Thursday, April 2, 2015

Controversy: The Religious Rights of Photographers

One year ago I published a post entitled Controversy: Do You Have The Right To Refuse Photographic Service? In that post I said:
"Two photographers in New Mexico, a husband and wife team, turned down a request to photograph a lesbian couple's 'commitment ceremony' due to conflicts with their religious beliefs. Some time later the lesbian couple sued the photographers and won.
"The photographers appealed the decision all the way to New Mexico's Supreme Court, and they still lost. One justice wrote that the photographers must compromise their religious beliefs as 'the price of citizenship.'"
It might be worth your time to reread that post, because I said a lot more than what is quoted above. But I wanted to bring this back up in light of the controversy in Indiana and some other states.

Indiana passed a state law, the Religious Freedom Restoration Act, which some took as being discriminatory. Never mind that an identical law exists at the federal level, signed into law by President Bill Clinton in 1993.

The law (both the state law and the federal law, in fact), in essence, protects businesses and individuals from being compelled (forced) by the government to do something that violates their religious beliefs.
Stallion Springs Community Church - Stallion Springs, California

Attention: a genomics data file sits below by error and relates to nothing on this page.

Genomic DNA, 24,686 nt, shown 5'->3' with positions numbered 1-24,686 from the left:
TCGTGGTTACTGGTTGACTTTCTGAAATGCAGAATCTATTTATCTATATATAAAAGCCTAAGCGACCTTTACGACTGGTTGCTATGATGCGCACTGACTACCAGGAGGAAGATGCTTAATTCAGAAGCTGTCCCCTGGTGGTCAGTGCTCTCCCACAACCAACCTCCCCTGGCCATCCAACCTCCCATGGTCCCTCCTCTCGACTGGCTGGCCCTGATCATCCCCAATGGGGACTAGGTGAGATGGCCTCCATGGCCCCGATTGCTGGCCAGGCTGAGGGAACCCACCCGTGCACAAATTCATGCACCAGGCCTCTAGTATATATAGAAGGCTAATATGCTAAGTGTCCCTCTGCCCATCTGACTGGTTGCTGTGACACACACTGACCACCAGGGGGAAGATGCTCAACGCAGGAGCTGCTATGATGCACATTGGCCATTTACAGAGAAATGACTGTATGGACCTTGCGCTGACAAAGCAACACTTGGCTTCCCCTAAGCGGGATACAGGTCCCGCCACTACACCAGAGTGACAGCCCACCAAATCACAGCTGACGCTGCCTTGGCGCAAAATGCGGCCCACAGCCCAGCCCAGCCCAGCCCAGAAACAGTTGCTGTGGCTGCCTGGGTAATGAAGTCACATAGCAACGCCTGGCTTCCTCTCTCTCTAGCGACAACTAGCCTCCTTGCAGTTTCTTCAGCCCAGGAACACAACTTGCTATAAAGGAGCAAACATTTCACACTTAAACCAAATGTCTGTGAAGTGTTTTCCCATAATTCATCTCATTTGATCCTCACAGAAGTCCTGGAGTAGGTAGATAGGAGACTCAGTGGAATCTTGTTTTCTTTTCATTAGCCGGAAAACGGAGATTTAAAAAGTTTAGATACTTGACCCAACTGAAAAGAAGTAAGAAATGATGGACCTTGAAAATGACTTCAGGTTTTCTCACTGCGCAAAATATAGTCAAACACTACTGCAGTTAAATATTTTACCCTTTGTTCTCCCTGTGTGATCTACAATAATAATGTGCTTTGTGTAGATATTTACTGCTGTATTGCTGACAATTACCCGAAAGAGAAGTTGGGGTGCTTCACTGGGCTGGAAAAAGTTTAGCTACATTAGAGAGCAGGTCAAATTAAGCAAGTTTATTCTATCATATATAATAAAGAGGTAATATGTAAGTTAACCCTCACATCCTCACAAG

The First Amendment of the Constitution of the United States of America starts out, "Congress shall make no law respecting an establishment of religion, or prohibiting the free exercise thereof." But what's interesting is James Madison's original proposed wording of that. Madison wrote, "The civil rights of none shall be abridged on account of religious belief or worship, nor shall any national religion be established, nor shall the full and equal rights of conscience by in any manner, or on any pretext infringed."

James Madison's original text is important because it shows the intended meaning of the shorter text that was later adapted. Bill Clinton reaffirmed that original intent by signing the Religious Freedom Restoration Act in 1993 (it was passed almost unanimously by both the house and senate). Clinton said, "We all have a shared desire here to protect perhaps the most precious of all American liberties--religious freedom." He added, "The free exercise of religion has been called the first freedom--that which originally sparked the full range of the Bill of Rights."

What does this all have to do with two photographers in New Mexico? The federal law only applies to the federal government. The federal government cannot force those two photographers to do something that violates their religion. Their civil liberties are protected. However, state governments are not bound by this law. To provide the same religious civil liberties, states must have similar laws or wording in their state constitutions. Indiana became one of about 20 states to put a law in the books ensuring that the rights of religious people are not infringed.

If you are a photographer and you are religious, it is in your interest to know if the state you live in (or do business in) has a law like Indiana. If not, you could end up like those two photographers in New Mexico: shut down by the state.
The Desert Cross - Mojave, California